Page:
The Untapped Grant Advantage

Business faculty pursue grants less frequently than their counterparts in other disciplines, but if business schools want to maximize the impact of their research, they should not overlook the benefits of federal grant funding. 
The Untapped Grant Advantage

BUSINESS SCHOOLS PRODUCE research that is scientifically rigorous, practically relevant, and multidisciplinary. These attributes align well with the priorities of federal funding agencies, which strive to produce research that has impact and benefits society. Federal grants also can be a boon to schools that have seen a decline in revenues from state funding and full-time MBA tuition. But why do many business faculty fail to pursue these resources, especially when federally sponsored research offers such benefits to business schools, funding agencies, and society?

To answer that question, faculty at Georgia State University’s J. Mack Robinson College of Business in Atlanta developed a workshop, sponsored by the U.S. National Science Foundation (NSF), to determine why business faculty are less likely to pursue federal grants. Hosted at Georgia State, the daylong workshop brought together academic leaders from 24 research-oriented business schools in the United States. Over the course of the discussion, the group identified the unique challenges and opportunities grant seeking presents to business schools.

By the end of the day, participants had developed a list of recommendations, which have been outlined in a publicly available report. Their insights, summarized here, can provide a starting point for business schools that want to take better advantage of the many funding opportunities that federal agencies have to offer.


Although business schools do not prioritize grant-seeking activities, they have embedded strengths that would make business-backed project proposals highly competitive with federal agencies such as the NSF. Our participants highlighted three strengths in particular that give business schools an advantage:

Connections to industry. Business schools can facilitate the flow of ideas and resources between industry and science. They can help business organizations see the value of research, link scientists to privately held and unstudied data, and persuade organizations to provide resources to help researchers better leverage federal funding.

Outstanding intellectual capital. Business researchers are trained to frame practical problems in relevant theories. They apply rigorous research methods and analytical mindsets to those problems in nonlaboratory settings. Business schools often attract outstanding scholars from adjacent disciplines, which leads to research of high quality.

Multidisciplinary environments. Business schools bridge multiple disciplines such as economics, mathematics, statistics, computer science, psychology, sociology, and law; they also can be entry points for STEM-related disciplinary areas such as analytics, technology, innovation, commercialization, engineering management, and process optimization. Collaboration between science and business is likely to become only more common, as scientists and business leaders see their social and commercial interests converge.

Industry connections, rigorous research methods, and multidisciplinary cultures would seem to make business schools the ideal ecosystem for federally funded research projects. But, unfortunately, barriers stand in the way.


What’s stopping business faculty from pursuing federal funding in larger numbers? Workshop participants identified four categories of challenges unique to business schools, which are likely discouraging grant-seeking activities:

Lack of rewards and incentives. Because most business schools measure faculty productivity by the number of top-tier journal publications, the incentives they offer faculty—from travel funds to student research assistantships—are geared toward journal publication. Furthermore, because productive business faculty have come to expect such incentives, b-school administrators might worry that their recruitment and retention efforts will be hindered if they create the expectation that faculty generate their own resources via grant proposals.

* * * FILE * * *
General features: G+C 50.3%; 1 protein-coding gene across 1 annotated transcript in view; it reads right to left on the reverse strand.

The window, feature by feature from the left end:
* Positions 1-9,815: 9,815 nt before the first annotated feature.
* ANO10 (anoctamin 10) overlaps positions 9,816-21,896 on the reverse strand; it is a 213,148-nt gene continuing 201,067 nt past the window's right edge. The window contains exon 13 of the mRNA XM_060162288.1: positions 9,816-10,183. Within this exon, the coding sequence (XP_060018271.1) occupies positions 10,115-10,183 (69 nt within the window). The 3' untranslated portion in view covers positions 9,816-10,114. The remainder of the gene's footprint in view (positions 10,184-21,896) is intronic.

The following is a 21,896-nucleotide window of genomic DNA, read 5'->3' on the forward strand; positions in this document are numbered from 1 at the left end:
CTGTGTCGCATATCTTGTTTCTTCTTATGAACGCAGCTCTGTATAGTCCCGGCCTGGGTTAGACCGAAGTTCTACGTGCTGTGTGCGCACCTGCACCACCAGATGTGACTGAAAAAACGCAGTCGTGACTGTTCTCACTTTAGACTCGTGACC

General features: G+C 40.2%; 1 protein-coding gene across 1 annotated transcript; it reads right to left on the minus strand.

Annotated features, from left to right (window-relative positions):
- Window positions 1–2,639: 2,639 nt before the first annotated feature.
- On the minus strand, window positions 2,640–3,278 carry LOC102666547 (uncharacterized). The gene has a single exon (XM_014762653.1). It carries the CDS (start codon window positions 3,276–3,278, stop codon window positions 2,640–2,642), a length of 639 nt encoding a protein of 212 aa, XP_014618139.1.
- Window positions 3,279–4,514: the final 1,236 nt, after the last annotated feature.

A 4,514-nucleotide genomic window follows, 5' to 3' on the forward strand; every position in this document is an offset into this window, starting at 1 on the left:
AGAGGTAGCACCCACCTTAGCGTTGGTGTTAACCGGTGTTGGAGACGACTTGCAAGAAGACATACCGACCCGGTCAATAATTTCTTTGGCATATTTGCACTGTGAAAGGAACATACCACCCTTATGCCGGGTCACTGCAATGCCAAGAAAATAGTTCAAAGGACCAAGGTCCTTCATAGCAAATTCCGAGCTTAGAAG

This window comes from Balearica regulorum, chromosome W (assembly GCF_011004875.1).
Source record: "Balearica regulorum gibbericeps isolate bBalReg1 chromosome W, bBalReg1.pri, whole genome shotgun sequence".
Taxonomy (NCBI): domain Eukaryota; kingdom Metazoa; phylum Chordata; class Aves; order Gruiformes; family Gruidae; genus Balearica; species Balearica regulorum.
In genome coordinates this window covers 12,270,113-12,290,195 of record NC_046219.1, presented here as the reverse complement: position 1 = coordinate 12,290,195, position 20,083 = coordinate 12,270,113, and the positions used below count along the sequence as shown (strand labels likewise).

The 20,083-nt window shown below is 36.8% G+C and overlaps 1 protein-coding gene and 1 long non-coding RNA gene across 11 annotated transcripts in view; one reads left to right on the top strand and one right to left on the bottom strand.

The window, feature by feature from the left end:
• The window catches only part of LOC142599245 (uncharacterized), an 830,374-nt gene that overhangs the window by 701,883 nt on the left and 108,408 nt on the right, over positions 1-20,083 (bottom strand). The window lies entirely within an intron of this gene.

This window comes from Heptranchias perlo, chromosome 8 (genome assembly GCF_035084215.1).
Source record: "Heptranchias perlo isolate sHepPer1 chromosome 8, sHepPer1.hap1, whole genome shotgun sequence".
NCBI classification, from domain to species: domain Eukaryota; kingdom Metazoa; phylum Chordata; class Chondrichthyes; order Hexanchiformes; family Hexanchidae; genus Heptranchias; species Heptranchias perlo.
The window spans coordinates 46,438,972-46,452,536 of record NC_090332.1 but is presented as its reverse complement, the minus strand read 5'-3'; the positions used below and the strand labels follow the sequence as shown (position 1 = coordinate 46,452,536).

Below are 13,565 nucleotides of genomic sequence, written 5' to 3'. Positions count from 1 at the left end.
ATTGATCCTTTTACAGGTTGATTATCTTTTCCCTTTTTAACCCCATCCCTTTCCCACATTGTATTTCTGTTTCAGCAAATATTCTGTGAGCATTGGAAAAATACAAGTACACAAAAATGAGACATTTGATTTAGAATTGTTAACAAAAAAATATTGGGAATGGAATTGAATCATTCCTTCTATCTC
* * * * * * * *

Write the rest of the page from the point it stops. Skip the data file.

Even when grants provide researchers with financial rewards, such as summer salary, faculty sometimes find it easier—or more lucrative—to pursue other options during the summer months, such as teaching executive education courses or consulting.

Lack of awareness and skill. Not only are many business professors unaware of federal research sponsorship opportunities, faculty in other disciplines often are unaware of how much business faculty can contribute to interdisciplinary projects as co-principal investigators (co-PIs). Even when business faculty do act as co-PIs on interdisciplinary studies, they might not receive sufficient acknowledgement for their work from the university or the business school. Different colleges value publication in different types of journals—this disparity in their objectives might be another obstacle to collaboration.

Schools should celebrate faculty’s grant successes.

Yet another challenge: Doctoral students and early-stage faculty in business disciplines receive little to no training or mentorship to help them understand federal programs and policies, find sponsors, or write grant proposals. The lack of these skills sets off a vicious cycle: Faculty believe their proposals will be less competitive because they lack successful track records, so they do not apply for grants. Then, because they do not apply for grants, they don’t acquire the necessary skills or receive the necessary rewards to be successful.

Lack of infrastructure and support. Business schools rely heavily on revenue generated by graduate programs, executive education programs, and corporate support. For this reason, they dedicate far less attention to assigning sufficient staff or resources to grant proposal preparation and post-award administration—something that is sorely needed to make up for lack of faculty experience in grants.

Perceived lack of alignment in priorities. Business faculty often assume that the priorities of funding agencies and business research work at cross-purposes. First, business research often involves corporate data that require confidentiality and nondisclosure, something that business faculty might think puts them at a competitive disadvantage to receive federal resources. Second, they might assume that the funding agencies view business research as neither theory-driven nor methodologically rigorous.

Finally, business faculty are sometimes concerned that the timelines that drive their research collaborations with businesses and those required to write, submit, and possibly revise successful federal grant proposals do not coincide. Opportunities for collaboration and data collection in real-time business contexts can emerge quickly, and some projects progress at a rapid pace, unlike the annual proposal cycle times at some agencies. While some sponsors offer special funding for such “fast-paced” situations, it tends to be limited in scope.